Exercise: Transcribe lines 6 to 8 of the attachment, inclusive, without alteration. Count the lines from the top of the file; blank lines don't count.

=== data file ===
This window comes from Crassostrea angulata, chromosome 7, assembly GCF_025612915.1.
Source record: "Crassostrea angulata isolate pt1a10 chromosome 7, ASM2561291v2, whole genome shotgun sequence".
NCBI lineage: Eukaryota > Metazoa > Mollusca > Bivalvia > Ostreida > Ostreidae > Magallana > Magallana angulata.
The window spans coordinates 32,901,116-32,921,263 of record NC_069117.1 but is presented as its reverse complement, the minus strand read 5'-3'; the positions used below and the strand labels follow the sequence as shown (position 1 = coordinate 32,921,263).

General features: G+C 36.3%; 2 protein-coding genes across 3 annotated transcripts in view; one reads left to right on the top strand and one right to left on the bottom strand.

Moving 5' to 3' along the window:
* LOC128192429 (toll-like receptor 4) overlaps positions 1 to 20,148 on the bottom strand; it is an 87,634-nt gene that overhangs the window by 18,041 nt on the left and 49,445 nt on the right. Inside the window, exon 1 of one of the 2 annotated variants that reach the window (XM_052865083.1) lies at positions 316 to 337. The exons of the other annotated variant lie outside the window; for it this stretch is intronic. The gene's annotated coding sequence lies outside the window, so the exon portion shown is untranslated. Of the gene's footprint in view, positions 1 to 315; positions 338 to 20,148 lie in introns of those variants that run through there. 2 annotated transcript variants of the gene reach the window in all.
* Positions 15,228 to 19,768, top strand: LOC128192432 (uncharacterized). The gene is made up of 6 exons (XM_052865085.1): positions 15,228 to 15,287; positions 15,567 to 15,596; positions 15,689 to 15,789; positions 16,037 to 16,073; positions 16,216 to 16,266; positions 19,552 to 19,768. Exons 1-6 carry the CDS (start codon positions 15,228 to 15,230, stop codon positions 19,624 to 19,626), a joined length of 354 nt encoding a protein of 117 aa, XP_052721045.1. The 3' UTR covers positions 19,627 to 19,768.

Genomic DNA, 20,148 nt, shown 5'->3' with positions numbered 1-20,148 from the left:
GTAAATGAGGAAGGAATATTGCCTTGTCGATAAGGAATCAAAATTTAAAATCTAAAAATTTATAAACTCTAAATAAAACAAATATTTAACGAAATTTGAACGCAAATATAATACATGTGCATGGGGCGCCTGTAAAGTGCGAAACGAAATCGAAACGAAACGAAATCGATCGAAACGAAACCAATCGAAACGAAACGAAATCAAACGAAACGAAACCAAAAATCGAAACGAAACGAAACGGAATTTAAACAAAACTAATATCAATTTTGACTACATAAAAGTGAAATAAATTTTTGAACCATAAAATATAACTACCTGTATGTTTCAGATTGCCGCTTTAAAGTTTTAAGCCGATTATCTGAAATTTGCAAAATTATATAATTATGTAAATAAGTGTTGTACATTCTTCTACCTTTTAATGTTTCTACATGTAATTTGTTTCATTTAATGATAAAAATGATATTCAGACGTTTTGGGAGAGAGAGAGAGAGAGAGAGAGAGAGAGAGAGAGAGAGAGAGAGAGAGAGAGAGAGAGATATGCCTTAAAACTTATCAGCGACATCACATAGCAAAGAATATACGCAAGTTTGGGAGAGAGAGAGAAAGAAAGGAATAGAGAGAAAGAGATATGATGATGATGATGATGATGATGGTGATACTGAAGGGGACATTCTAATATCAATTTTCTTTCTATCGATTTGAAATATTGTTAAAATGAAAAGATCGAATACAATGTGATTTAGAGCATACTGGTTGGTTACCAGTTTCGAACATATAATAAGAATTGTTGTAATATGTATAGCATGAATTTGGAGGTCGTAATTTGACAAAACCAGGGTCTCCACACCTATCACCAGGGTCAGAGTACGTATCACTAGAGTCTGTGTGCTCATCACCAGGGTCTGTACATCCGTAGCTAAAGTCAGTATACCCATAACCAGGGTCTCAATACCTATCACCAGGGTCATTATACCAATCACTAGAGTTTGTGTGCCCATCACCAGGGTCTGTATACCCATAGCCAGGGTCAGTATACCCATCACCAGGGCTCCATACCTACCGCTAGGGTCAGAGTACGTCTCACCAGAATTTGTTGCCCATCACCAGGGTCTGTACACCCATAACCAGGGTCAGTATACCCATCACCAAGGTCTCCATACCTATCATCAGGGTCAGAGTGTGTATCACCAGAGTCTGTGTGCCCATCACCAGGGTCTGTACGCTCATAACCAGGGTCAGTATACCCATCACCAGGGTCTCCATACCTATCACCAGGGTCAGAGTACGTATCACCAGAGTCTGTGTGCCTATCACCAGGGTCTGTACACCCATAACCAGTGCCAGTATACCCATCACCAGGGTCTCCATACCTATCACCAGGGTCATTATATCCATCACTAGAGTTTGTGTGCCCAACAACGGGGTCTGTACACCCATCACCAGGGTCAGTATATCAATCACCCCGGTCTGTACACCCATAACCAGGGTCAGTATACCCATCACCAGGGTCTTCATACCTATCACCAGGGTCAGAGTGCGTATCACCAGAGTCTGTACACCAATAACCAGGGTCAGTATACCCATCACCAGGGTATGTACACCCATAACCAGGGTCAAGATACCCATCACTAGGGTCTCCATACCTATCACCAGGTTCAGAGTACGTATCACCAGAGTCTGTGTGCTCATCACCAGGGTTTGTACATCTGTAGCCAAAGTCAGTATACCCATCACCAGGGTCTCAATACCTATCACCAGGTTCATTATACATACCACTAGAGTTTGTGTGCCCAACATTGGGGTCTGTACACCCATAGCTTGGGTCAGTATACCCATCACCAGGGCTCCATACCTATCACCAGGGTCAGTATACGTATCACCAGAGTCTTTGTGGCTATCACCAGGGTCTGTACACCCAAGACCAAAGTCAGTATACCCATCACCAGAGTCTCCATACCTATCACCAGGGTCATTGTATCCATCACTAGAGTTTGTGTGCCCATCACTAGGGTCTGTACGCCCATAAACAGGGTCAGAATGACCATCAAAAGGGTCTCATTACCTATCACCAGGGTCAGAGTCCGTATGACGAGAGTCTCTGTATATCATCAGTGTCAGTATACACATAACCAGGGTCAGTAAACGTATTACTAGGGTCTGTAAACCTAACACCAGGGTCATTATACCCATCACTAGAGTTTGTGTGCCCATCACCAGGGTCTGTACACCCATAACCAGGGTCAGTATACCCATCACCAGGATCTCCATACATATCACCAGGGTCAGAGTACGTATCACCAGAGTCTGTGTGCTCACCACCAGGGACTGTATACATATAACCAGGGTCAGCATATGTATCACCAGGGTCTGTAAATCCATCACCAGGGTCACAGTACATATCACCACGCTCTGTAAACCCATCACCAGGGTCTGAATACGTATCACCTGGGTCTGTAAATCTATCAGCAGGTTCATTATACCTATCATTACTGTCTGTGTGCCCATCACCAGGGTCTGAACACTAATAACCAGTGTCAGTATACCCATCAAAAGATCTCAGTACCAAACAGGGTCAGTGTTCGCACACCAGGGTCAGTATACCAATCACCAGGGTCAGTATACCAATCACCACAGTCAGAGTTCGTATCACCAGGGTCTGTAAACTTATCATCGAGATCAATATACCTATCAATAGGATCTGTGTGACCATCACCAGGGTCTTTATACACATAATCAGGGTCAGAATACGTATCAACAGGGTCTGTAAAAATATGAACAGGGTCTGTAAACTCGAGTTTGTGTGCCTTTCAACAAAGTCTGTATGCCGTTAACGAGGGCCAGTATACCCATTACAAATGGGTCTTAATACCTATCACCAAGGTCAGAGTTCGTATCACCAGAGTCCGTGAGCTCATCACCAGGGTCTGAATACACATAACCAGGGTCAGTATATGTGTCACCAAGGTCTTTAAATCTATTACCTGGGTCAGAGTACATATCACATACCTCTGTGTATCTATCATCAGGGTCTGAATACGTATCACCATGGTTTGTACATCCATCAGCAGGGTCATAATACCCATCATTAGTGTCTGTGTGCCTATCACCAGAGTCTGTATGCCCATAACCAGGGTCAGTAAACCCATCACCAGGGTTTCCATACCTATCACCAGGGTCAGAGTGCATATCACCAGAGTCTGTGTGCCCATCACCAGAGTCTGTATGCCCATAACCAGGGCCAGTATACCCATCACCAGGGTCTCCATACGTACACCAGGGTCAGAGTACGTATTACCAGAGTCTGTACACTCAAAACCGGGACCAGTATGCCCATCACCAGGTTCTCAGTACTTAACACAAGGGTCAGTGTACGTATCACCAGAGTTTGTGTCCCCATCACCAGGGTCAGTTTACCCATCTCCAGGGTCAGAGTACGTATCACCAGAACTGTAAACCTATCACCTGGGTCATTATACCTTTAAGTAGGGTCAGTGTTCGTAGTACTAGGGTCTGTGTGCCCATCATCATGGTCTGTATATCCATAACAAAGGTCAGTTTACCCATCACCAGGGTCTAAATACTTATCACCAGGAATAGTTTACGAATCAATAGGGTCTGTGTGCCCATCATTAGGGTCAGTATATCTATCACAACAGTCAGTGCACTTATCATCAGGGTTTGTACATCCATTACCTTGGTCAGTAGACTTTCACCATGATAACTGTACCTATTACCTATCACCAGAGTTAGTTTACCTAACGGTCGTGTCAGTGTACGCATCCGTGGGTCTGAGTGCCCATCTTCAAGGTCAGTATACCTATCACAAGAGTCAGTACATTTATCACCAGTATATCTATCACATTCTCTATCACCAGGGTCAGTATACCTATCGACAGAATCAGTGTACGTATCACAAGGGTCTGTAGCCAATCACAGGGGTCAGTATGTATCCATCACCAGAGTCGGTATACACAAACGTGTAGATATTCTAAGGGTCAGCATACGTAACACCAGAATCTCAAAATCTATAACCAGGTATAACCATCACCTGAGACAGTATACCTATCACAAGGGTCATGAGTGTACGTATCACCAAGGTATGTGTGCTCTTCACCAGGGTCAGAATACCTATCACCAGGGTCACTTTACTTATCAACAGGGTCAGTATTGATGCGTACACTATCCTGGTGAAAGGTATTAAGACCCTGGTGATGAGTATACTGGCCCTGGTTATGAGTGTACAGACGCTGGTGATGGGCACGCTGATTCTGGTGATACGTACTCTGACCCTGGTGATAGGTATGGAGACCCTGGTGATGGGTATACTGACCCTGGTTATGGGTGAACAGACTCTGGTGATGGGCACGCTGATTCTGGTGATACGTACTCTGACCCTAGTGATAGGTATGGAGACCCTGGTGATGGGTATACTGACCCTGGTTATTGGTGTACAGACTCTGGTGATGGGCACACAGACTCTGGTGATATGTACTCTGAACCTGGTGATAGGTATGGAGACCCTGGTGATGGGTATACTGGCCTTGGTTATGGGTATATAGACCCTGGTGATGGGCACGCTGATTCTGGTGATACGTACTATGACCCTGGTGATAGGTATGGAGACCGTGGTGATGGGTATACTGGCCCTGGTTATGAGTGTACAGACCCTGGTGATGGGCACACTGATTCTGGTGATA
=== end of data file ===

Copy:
Moving 5' to 3' along the window:
* LOC128192429 (toll-like receptor 4) overlaps positions 1 to 20,148 on the bottom strand; it is an 87,634-nt gene that overhangs the window by 18,041 nt on the left and 49,445 nt on the right. Inside the window, exon 1 of one of the 2 annotated variants that reach the window (XM_052865083.1) lies at positions 316 to 337. The exons of the other annotated variant lie outside the window; for it this stretch is intronic. The gene's annotated coding sequence lies outside the window, so the exon portion shown is untranslated. Of the gene's footprint in view, positions 1 to 315; positions 338 to 20,148 lie in introns of those variants that run through there. 2 annotated transcript variants of the gene reach the window in all.
* Positions 15,228 to 19,768, top strand: LOC128192432 (uncharacterized). The gene is made up of 6 exons (XM_052865085.1): positions 15,228 to 15,287; positions 15,567 to 15,596; positions 15,689 to 15,789; positions 16,037 to 16,073; positions 16,216 to 16,266; positions 19,552 to 19,768. Exons 1-6 carry the CDS (start codon positions 15,228 to 15,230, stop codon positions 19,624 to 19,626), a joined length of 354 nt encoding a protein of 117 aa, XP_052721045.1. The 3' UTR covers positions 19,627 to 19,768.